EDIT:  Thank you to Mollymews for pointing out that because the left and right doors are mirrored, the arithmetic sign of the hinge offset in Y for the Right Door has to be the reverse of the sign for the Left Door.  I have introduced vOffsetR to recognize that and have updated the script above to include it.  It's a small correction -- most noticeable for a thick door -- but it assures that the two doors align correctly with a door jamb.

Edited by Rolig Loon
typos. as always.
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little typo in this line - 

vOffsetR = <(size.x*-0.5),(size.y*0.5),0.0); //Note the sign difference in the Y dimension's offset 
    }   

i think should be...

        vOffsetR = <(size.x*-0.5),(size.y*0.5),0.0>; //Note the sign difference in the Y dimension's offset 

?

Emma Noob scripter :) 

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@siennasprout asked about sensor to open a linked double door set in other post

i had a play with the above Rolig/Innula double door script and added a door sensor to it

here is a pic.

red and green are the doors.  Orange is the sensor. Blue are the quadrants

doors open when person is in either blue quadrant and is facing the doors

quaddoors_001.png.6527e5d8d763833f8ad5f65d12e0b1bd.png

 

example script
 

// mod of Innula Zenovka / Rolig Loon double linked door script to add a sensor opener
// this script goes in a sensor prim by the doors, the door frame is a good place to put it in

integer intSwing = 90;   // Door swing in degrees   
rotation rotSwing;
vector vOffset;
vector vOffsetR;
integer iLeftDoor;
integer iRightDoor;

integer isOpen;

swing()
{
    // Get the current local position and rotation of each door
    list lParamsL = llGetLinkPrimitiveParams(iLeftDoor,[PRIM_POS_LOCAL,PRIM_ROT_LOCAL]);
    vector vLeft = llList2Vector(lParamsL,0);
    rotation rLeft = llList2Rot(lParamsL,1);
    list lParamsR = llGetLinkPrimitiveParams(iRightDoor,[PRIM_POS_LOCAL,PRIM_ROT_LOCAL]);
    vector vRight = llList2Vector(lParamsR,0);
    rotation rRight = llList2Rot(lParamsR,1);
    rotation rotSwingRight = <rotSwing.x,rotSwing.y,rotSwing.z,-rotSwing.s>;  //So, rotSwingRight rotates the door in the opposite direction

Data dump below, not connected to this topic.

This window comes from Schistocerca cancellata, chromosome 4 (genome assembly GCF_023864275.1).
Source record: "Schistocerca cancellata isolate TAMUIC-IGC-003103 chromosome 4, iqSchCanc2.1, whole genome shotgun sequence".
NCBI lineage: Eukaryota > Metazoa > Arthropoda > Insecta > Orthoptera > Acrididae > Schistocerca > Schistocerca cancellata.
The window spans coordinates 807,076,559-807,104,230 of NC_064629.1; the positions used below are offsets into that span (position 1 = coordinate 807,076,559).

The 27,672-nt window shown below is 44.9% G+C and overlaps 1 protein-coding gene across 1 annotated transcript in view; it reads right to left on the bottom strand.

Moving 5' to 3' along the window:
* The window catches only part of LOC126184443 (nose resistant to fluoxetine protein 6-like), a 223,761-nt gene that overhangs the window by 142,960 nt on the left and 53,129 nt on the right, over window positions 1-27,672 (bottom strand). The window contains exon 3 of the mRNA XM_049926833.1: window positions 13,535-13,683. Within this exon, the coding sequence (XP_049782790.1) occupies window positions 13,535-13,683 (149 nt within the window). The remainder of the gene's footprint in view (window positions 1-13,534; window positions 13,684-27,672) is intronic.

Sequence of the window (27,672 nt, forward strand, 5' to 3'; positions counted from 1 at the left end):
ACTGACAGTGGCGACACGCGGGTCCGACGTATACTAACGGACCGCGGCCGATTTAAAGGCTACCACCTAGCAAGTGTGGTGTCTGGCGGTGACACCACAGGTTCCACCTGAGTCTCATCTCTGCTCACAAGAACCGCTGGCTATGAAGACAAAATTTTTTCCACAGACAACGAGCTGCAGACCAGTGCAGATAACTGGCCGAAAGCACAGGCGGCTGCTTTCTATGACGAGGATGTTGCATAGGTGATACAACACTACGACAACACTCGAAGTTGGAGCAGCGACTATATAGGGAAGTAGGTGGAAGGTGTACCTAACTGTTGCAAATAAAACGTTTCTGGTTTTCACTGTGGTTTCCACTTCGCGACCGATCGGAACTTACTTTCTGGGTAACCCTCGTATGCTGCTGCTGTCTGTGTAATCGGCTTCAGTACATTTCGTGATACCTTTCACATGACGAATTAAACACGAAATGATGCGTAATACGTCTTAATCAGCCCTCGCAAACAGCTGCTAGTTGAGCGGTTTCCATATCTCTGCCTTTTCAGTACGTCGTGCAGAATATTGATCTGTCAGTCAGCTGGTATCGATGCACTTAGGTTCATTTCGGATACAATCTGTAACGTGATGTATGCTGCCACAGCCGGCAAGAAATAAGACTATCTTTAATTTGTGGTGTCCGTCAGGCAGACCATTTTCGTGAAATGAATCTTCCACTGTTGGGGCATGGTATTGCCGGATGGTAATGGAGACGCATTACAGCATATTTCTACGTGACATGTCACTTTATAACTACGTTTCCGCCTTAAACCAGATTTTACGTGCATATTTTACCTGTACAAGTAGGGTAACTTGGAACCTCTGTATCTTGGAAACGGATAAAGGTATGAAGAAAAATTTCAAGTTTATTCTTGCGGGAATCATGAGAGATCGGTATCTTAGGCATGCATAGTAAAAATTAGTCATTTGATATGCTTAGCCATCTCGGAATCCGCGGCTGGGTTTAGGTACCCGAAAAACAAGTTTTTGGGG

// Now, swing both doors simlutaneously
    llSetLinkPrimitiveParams(LINK_SET,[34,iLeftDoor,PRIM_POS_LOCAL,vLeft+(vOffset - vOffset*rotSwing)*rLeft,PRIM_ROT_LOCAL,rotSwing*rLeft,
        34,iRightDoor,PRIM_POS_LOCAL,vRight+(vOffsetR - vOffsetR*rotSwingRight)*rRight,PRIM_ROT_LOCAL,rotSwingRight*rRight]);
                
    // And finally, reverse the direction of swing, ready for the next touch
    rotSwing.s*=-1;
    isOpen = !isOpen;
}

default{    

    state_entry()
    {
        //First, find the door prims ....
        integer len = llGetNumberOfPrims();
        integer i;
        while ( i < len)
        {
            ++i;
            string name = llGetLinkName(i);
            if (name == "Left Door")
            {
                iLeftDoor = i;
            }
            else if (name == "Right Door")
            {
                iRightDoor = i;
            }
        }
        // Now, covert intSwing to a rotation in radians around the Z-axis
        rotSwing = llEuler2Rot(<0.0,0.0,(float)intSwing>*DEG_TO_RAD);
        
        // And calculate how far each door's hinge edge is from the centerline of the door   
        vector size = (vector)llList2String(llGetLinkPrimitiveParams(iLeftDoor,[PRIM_SIZE]),0);       
        vOffset = <(size.x*-0.5),(size.y*-0.5),0.0>;
        vOffsetR = <(size.x*-0.5),(size.y*0.5),0.0>; //Note the sign difference in the Y dimension's offset
    
        // goto state door_closed
        state door_closed;
    }
}
    
state door_closed
{
    state_entry()
    {
        // start sensor
        llSensorRepeat("", NULL_KEY, AGENT, 5.0, PI, 1.0);
    }
             
    sensor(integer num)